This conference seeks to investigate things clearly; we are all experts in practice and theory. We can develop our analysis to come up with clearer policy recommendations. Specifically also, this will provide additional awareness for us so we can strengthen the capacity of our grassroots organizations and bring a stronger collective of fisherfolk across the seas.

We need also, as a third objective, to identify viable alternatives. What does sustainable fisheries development mean? This is of interest especially of course for our friends in FAO so we can better address our concerns and to lobby our governments to pay attention first and foremost to the concerns of the people, the small-scale fisherfolk, as well as to the environment, and lastly to business.

What do sustainable fisheries really mean? We must work strongly to end poverty, to end oppression. We must promote small-scale fisheries to protect the environment. It is not just about the environment. The main stewards of the marine resources, the real stewards, are the people who live there, the real fisherfolks.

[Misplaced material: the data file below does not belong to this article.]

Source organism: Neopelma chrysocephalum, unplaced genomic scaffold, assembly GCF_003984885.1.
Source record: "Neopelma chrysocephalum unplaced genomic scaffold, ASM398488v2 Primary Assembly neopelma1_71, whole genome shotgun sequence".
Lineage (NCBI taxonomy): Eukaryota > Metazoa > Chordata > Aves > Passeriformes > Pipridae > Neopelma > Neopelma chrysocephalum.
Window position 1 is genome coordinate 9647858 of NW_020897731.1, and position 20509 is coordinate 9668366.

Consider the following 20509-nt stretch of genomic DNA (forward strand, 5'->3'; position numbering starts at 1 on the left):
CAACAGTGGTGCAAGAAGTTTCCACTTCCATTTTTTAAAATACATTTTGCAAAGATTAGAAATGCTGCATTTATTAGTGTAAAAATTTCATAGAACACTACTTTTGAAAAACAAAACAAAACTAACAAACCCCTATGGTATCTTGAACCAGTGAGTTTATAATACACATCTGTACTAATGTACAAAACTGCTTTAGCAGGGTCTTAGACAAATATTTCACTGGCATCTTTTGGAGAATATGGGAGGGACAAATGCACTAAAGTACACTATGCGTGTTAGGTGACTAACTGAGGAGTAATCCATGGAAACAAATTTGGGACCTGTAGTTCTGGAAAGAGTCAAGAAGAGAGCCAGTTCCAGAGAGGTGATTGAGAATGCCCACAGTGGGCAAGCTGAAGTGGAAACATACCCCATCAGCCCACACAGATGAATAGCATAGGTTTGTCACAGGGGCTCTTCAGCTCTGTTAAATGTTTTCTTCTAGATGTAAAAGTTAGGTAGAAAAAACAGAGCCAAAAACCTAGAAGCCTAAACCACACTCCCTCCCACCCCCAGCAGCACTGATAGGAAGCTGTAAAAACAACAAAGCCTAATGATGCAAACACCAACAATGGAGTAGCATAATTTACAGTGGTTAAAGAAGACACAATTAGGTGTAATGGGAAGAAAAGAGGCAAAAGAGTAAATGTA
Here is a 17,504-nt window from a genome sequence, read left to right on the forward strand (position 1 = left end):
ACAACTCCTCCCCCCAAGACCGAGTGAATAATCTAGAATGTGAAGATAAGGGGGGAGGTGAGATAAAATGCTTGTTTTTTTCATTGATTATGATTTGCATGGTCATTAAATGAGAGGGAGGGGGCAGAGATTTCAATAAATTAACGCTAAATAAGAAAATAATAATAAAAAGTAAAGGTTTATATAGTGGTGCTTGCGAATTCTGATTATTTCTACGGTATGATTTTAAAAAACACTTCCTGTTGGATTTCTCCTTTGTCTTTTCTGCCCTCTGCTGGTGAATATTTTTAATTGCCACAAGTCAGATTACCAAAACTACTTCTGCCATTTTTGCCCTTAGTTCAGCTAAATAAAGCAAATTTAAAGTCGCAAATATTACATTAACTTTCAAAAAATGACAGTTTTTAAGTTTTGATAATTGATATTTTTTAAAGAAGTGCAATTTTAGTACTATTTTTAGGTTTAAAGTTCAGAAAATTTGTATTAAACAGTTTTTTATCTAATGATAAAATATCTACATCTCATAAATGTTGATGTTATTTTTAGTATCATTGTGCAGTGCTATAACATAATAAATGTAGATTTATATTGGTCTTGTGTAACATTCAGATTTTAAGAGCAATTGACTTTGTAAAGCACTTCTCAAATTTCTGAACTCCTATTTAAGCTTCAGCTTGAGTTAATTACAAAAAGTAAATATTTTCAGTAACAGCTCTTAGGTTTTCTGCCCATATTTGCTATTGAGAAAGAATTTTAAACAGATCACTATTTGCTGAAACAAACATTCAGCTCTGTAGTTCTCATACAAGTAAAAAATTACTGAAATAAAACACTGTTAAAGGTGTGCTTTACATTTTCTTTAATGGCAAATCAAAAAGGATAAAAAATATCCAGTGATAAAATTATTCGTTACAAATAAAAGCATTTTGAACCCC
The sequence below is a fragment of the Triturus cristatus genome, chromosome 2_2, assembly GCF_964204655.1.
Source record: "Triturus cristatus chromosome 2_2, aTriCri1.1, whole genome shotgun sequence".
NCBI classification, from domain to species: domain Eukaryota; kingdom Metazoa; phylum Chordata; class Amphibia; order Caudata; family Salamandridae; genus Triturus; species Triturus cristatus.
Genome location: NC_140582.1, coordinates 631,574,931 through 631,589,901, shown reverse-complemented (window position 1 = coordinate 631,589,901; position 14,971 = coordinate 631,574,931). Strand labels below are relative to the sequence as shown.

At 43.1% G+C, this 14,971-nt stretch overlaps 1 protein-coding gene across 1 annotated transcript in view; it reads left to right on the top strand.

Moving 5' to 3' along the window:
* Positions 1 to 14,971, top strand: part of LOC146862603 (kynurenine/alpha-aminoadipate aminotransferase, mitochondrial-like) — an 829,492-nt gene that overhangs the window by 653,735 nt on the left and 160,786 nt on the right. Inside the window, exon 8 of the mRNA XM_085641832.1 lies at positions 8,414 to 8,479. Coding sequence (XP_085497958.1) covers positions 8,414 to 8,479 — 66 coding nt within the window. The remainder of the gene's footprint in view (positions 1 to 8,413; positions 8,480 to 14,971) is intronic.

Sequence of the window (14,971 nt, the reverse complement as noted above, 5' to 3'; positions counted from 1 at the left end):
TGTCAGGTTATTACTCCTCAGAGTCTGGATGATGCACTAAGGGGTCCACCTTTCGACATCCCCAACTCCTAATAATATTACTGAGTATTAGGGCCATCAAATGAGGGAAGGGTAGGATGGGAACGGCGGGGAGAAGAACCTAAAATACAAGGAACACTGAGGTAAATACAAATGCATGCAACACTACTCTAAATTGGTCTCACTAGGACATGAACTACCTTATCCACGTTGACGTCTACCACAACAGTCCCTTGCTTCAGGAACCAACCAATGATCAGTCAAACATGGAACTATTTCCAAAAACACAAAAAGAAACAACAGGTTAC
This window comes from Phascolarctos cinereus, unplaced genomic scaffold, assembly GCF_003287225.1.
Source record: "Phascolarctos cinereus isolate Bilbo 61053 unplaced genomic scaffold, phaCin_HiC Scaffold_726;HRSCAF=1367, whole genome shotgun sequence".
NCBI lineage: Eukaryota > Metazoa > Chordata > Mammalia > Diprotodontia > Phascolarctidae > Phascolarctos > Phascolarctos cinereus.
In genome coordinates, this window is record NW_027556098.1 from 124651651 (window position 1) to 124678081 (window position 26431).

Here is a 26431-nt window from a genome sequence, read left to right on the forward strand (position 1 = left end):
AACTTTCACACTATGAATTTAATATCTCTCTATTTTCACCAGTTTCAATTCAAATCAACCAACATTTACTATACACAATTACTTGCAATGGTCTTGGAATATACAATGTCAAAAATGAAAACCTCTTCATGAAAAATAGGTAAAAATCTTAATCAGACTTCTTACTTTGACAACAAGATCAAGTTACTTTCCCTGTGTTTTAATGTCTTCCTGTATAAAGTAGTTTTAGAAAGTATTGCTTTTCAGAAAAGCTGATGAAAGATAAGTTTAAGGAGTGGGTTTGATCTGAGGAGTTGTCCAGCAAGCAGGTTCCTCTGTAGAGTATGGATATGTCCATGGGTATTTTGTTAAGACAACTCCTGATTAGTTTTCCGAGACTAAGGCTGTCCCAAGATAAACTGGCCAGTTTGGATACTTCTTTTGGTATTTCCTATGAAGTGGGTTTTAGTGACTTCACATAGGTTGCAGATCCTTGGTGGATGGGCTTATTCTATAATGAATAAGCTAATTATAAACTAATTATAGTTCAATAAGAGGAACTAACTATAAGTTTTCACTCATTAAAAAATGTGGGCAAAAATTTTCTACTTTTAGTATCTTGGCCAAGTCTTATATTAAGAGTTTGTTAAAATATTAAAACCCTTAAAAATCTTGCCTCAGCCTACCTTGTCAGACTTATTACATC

Here in the Philippines, fisheries are an important issue for us because the Philippines is a collection of narrow, small mountainous islands. This does not mean to say we don’t have vast tracks of farmland but fishing is a major economic activity for a big section of the population in the Philippines. The coasts and seas provide refuge when people are displaced from their land; when the poor are forced to leave the mountains, they go to the coastal areas and try to fish there. We have sea gypsies, sea nomads. When we talk about poverty in the Philippines, it is not mainly about the slums in Manila, it’s about the people living in the coastlines.